Here are the conventions you’ll want to include in your story if you’re writing a thriller. Readers want them. Readers expect them. Don’t disappoint.

Vibrant atmosphere

The setting is a vital part of a thriller and should be portrayed in clear and specific detail, bringing it alive and making it immediately threatening.

The MacGuffin

Remember, this is the Object of Desire, what everyone is after. Nuclear codes, diamonds, cold hard cash—whatever it is, make it crucial for both antagonist and protagonist to obtain, pitting them against each other.

The Inciting Crime

The crime or threat of a crime that kicks off the story must contain some clue about the MacGuffin.

Protagonist has a special gift

There is something—a unique talent or ability—that sets the protagonist apart. His superpower. He may suppress that gift or foster it, but in the end he must unleash it to overcome the villain.

Ticking clock

The pace of a thriller is almost relentlessly fast, and the countdown is an important convention. It doesn’t have to be a literal ticking clock, but you must find some plausible way to apply the pressure of time in your thriller.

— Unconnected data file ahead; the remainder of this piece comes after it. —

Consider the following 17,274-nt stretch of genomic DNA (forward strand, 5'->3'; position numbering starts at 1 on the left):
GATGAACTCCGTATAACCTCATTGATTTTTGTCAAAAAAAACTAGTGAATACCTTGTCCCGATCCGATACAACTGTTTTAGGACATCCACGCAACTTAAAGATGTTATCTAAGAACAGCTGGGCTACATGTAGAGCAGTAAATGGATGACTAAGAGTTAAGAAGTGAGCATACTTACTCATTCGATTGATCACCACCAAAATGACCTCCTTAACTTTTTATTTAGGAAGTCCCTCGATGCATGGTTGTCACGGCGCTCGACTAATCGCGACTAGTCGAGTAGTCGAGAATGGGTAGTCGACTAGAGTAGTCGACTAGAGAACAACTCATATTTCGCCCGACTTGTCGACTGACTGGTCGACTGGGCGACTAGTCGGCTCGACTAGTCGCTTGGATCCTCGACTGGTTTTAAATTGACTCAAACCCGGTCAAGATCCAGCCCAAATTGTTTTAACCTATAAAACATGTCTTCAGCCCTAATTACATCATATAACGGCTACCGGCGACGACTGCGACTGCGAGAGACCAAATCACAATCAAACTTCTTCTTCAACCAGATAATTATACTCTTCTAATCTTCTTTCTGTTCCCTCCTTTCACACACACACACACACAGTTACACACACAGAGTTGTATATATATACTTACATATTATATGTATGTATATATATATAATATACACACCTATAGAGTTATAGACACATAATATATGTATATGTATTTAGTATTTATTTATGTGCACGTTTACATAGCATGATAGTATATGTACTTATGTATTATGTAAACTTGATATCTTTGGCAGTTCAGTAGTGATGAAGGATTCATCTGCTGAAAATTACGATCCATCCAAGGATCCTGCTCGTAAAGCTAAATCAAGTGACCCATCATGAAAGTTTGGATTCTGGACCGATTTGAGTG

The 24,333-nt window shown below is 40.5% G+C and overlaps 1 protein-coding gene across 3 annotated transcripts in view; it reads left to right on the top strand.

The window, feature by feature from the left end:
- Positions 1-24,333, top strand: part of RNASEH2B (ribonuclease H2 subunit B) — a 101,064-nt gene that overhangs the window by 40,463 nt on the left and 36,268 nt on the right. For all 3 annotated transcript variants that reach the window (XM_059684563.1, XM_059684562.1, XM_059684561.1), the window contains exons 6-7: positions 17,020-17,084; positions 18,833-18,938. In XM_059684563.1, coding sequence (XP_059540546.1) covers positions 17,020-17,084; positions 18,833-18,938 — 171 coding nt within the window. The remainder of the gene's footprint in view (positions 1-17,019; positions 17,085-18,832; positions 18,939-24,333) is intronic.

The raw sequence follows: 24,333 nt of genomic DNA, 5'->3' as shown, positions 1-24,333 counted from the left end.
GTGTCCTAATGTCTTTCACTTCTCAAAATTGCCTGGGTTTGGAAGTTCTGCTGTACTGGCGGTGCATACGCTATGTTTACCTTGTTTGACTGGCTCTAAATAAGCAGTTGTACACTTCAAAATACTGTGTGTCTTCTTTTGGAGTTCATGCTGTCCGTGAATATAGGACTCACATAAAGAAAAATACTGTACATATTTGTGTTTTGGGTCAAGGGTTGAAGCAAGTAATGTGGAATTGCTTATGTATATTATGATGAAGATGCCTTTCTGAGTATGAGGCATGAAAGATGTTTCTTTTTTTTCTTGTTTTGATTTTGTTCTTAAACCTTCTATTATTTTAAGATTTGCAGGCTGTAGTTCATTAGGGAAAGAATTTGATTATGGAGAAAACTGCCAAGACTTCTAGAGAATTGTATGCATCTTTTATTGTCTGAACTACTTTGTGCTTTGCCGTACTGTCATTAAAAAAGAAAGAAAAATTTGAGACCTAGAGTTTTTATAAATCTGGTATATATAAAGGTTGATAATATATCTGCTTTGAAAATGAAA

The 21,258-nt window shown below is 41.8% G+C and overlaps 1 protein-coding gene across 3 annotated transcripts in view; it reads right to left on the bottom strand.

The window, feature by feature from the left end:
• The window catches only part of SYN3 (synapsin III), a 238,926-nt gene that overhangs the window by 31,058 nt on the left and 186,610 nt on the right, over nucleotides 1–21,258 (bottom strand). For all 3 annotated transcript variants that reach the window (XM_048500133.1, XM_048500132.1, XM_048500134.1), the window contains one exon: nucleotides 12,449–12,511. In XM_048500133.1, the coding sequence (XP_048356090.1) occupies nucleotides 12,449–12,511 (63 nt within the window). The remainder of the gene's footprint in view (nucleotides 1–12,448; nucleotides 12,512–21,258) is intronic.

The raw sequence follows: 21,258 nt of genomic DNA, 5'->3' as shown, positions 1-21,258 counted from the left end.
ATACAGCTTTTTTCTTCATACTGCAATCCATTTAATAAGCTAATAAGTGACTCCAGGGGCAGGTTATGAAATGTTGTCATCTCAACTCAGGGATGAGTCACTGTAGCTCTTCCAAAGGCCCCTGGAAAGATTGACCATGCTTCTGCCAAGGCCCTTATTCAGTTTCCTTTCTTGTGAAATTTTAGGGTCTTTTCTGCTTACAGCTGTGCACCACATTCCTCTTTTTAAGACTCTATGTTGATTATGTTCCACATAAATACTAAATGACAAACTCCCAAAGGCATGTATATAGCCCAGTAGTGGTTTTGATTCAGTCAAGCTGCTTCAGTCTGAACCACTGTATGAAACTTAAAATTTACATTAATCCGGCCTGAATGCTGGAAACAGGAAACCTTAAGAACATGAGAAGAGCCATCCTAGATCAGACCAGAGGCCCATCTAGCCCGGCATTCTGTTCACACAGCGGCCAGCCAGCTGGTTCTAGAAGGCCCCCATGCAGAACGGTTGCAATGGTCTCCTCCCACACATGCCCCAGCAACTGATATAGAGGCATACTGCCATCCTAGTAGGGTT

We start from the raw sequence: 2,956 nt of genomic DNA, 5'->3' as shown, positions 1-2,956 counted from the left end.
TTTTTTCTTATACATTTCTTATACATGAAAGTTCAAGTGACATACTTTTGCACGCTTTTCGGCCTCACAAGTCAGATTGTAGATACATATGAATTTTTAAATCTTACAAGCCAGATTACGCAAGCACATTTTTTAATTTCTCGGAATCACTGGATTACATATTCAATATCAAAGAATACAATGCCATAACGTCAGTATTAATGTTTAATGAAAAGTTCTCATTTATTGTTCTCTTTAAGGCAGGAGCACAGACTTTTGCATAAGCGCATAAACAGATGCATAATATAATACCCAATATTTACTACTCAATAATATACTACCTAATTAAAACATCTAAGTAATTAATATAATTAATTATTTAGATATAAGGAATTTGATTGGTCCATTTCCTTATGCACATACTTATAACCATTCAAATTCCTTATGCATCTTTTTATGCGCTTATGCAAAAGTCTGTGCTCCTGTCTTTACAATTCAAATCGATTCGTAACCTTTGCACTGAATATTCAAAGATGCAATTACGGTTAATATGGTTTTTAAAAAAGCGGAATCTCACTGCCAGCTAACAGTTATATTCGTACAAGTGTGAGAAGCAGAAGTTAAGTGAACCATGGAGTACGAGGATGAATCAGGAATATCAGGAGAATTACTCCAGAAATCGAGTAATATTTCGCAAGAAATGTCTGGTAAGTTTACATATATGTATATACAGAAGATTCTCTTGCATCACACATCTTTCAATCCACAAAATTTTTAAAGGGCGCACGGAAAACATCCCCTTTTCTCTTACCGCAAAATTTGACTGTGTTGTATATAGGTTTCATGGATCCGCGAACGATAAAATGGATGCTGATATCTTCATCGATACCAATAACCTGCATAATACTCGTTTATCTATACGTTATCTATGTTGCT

Protagonist pursues an investigation

The hero needs to be actively engaged in an effort to catch the criminal and put a stop to his dastardly plans—following up on clues and hunting or being hunted.

High stakes

Nothing less than life itself can be on the line. The lives of innocents must be at stake and depend on the hero’s victory over the antagonist.

Elements of suspense

The story must contain the elements of suspense, providing information that allows readers to predict and anticipate outcomes, heightening the emotional investment and driving the narrative.

Unyielding antagonist

In some types of stories, the bad guy can be reasoned with and possibly dissuaded from his course of action. In a thriller, that’s not the case. The villain is intent on destruction and determined that nothing will stop him.

Speech in praise of the villain

Someone, somewhere in the story, must remark on how cunning or invincible the villain is, highlighting the hero’s disadvantage and lengthening the odds.

Protagonist is the final victim

In the climactic scene, the protagonist is the last barrier between the antagonist and his goal of annihilation—he becomes the final victim and either triumphs or ultimately fails.